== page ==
PRISTINA -- Kosovo's parliament has elected Vjosa Osmani, the candidate of the ruling Vetevendosje (Self-Determination) movement, as the country's new president.
With 71 votes, Osmani was elected on the third ballot. Eighty-two deputies participated in the voting, but 11 ballots were disqualified. Osmani's opponent, Nasuf Bejta, did not secure any votes.
Osmani, a 38-year-old reformist lawyer, has been rated Kosovo's most popular politician. She was backed by Prime Minister Albin Kurti and the leftist Vetevendosje movement.
"Today, Kosovo has once again elected a woman president," Osmani told the lawmakers after the vote.
"All young girls who may be watching us at this moment should always remember the following: Girls have their place wherever they want to be, wherever they dream of being, wherever they work hard to be…. Everything is possible and all your dreams can come true."
Shortly after the vote, U.S. Ambassador to Kosovo Philip Kosnett sent his congratulations.
"The U.S. remains committed to close partnership with the Republic of Kosovo to build a future of peace, justice, and prosperity for all citizens," he wrote on Twitter.
The election came one day after parliament failed to elect a president because it was unable to muster the 80 votes required to form a quorum. In two rounds of voting on April 3, 78 and 79 deputies participated.
If parliament had failed to elect a president by April 5, snap parliamentary elections would automatically have been called, potentially opening the door for Prime Minister Albin Kurti to increase his hold on the government.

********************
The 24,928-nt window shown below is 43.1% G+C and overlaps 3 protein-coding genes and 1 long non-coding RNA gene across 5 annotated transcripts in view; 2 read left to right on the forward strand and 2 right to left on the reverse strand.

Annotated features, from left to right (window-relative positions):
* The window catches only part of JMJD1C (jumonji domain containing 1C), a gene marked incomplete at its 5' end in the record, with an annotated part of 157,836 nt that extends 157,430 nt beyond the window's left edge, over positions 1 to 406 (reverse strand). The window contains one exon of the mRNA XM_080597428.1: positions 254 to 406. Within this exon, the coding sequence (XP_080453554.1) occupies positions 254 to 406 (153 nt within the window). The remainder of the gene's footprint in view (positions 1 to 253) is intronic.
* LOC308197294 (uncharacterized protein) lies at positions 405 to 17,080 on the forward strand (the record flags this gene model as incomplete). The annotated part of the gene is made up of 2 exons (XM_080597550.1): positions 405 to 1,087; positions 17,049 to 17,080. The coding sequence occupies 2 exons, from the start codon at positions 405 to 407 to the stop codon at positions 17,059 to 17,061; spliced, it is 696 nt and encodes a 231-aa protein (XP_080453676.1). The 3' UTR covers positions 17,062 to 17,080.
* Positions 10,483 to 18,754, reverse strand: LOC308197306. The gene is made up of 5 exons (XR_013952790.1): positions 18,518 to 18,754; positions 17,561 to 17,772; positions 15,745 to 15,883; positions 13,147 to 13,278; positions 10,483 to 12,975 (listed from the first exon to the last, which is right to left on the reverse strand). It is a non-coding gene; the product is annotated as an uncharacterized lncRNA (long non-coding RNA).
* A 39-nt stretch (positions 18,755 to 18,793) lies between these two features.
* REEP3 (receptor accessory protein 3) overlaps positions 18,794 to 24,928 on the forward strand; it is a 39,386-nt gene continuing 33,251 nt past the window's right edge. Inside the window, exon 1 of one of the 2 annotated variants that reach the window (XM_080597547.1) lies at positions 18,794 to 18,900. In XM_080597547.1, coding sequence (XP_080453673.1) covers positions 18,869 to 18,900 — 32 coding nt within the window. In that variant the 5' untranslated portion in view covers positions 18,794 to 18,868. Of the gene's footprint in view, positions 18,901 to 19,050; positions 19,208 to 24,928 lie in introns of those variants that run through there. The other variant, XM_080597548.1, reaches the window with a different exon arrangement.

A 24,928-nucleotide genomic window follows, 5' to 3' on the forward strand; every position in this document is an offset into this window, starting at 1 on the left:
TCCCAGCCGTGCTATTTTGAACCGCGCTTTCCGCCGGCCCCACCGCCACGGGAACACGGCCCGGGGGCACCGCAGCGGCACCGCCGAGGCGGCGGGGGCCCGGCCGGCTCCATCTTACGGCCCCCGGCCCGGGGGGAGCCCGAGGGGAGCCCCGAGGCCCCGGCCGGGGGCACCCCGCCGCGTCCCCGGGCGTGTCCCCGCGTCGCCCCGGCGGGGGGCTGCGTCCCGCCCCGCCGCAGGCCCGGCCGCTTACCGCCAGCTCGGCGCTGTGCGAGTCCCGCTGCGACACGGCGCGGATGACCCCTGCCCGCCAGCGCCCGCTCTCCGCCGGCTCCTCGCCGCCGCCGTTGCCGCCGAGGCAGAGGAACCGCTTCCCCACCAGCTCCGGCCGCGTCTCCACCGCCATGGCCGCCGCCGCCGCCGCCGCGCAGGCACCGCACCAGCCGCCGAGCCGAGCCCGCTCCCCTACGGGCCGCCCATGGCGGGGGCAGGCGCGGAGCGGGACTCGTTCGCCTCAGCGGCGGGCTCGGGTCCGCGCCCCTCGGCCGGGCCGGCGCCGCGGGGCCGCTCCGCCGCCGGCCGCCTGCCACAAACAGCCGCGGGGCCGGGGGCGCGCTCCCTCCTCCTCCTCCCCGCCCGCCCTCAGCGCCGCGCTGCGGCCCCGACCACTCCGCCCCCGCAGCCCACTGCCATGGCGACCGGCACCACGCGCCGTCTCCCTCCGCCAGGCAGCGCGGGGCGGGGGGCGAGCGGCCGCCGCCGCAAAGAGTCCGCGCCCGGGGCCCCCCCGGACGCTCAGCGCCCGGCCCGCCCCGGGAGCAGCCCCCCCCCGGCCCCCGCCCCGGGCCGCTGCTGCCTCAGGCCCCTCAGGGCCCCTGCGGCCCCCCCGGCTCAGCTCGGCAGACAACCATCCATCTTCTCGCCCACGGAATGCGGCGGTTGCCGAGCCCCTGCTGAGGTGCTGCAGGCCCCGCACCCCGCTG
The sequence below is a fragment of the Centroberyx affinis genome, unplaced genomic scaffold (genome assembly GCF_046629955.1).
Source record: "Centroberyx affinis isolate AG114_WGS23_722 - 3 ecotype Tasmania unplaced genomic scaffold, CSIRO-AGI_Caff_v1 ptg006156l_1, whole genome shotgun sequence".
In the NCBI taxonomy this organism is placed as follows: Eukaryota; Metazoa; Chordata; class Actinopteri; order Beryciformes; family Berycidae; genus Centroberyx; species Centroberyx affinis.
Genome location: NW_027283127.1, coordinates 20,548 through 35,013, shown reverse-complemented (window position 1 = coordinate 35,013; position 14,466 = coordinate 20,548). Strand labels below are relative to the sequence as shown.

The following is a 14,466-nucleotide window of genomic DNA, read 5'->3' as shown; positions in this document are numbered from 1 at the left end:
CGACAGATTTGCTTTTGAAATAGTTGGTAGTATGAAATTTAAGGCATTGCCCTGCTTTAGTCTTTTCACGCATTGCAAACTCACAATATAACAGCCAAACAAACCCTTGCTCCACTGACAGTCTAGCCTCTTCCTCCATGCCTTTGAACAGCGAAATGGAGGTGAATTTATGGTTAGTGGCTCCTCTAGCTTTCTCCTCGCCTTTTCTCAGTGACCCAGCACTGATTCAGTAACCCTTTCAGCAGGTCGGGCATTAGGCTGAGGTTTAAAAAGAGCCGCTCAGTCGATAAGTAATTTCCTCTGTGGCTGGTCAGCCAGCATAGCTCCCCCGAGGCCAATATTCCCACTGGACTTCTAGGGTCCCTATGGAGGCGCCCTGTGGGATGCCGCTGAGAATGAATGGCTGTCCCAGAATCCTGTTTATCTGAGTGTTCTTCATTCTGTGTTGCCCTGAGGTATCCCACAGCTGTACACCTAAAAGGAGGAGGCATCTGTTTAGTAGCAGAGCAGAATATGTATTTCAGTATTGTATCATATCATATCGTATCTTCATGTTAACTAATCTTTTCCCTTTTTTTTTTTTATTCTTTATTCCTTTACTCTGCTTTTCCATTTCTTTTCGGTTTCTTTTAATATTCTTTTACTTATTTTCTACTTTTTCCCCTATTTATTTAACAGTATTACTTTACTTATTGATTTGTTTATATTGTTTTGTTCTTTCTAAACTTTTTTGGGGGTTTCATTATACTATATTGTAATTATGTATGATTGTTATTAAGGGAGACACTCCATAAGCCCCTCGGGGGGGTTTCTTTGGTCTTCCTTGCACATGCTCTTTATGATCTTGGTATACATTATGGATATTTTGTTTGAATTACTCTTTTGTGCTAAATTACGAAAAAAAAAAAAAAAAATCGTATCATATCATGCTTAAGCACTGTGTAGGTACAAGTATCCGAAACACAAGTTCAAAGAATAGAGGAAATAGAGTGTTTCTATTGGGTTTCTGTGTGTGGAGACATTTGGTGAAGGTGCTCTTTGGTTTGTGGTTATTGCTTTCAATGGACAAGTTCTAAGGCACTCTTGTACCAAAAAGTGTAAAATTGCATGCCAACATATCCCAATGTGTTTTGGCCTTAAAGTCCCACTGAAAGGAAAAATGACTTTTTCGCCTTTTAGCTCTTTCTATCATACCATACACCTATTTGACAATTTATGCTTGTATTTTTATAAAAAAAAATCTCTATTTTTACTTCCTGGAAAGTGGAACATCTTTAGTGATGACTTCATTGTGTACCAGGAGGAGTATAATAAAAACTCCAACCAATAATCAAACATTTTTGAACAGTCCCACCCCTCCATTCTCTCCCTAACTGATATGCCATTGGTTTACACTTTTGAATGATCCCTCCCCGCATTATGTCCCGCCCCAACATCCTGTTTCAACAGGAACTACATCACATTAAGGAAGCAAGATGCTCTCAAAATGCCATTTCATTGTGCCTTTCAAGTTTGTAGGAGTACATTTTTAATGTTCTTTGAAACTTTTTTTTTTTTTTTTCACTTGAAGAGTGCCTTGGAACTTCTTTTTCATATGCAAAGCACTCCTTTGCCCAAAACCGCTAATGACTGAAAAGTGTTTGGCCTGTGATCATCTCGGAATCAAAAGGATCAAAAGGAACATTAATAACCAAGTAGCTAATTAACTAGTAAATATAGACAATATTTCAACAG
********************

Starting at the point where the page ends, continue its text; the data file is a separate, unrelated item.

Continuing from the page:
Vetevendosje won 58 out of 120 seats in February's elections and formed a ruling coalition with nine members representing non-Serb ethnic minorities.
Ahead of parliament's adjournment late on April 3, Kurti and Osmani were able to cobble together the necessary majority as opposition and Serbian members boycotted the vote.
U.S. Ambassador Philip Kosnett urged all members of parliament to take responsibility and participate in the session.
"The U.S. Government position remains unchanged. We support an Assembly vote for President,” Kosnett said on Twitter. "We call on all members of the Assembly to fulfill their responsibilities to the people of Kosovo by participating in the vote to ensure a quorum."
The opposition last week accused Kurti of trying to stoke instability and provoke snap elections by submitting a surprise bill ahead of the presidential vote.
Vetevendosje on April 2 proposed fast-tracking a law through parliament that would allow Kosovars residing abroad to vote at embassies, potentially strengthening the party's power in future elections.
The bill angered opposition lawmakers who had been expecting to vote for a new president during that day's session. They narrowly defeated the fast-track proposal by just four votes but did not get around to voting for a president.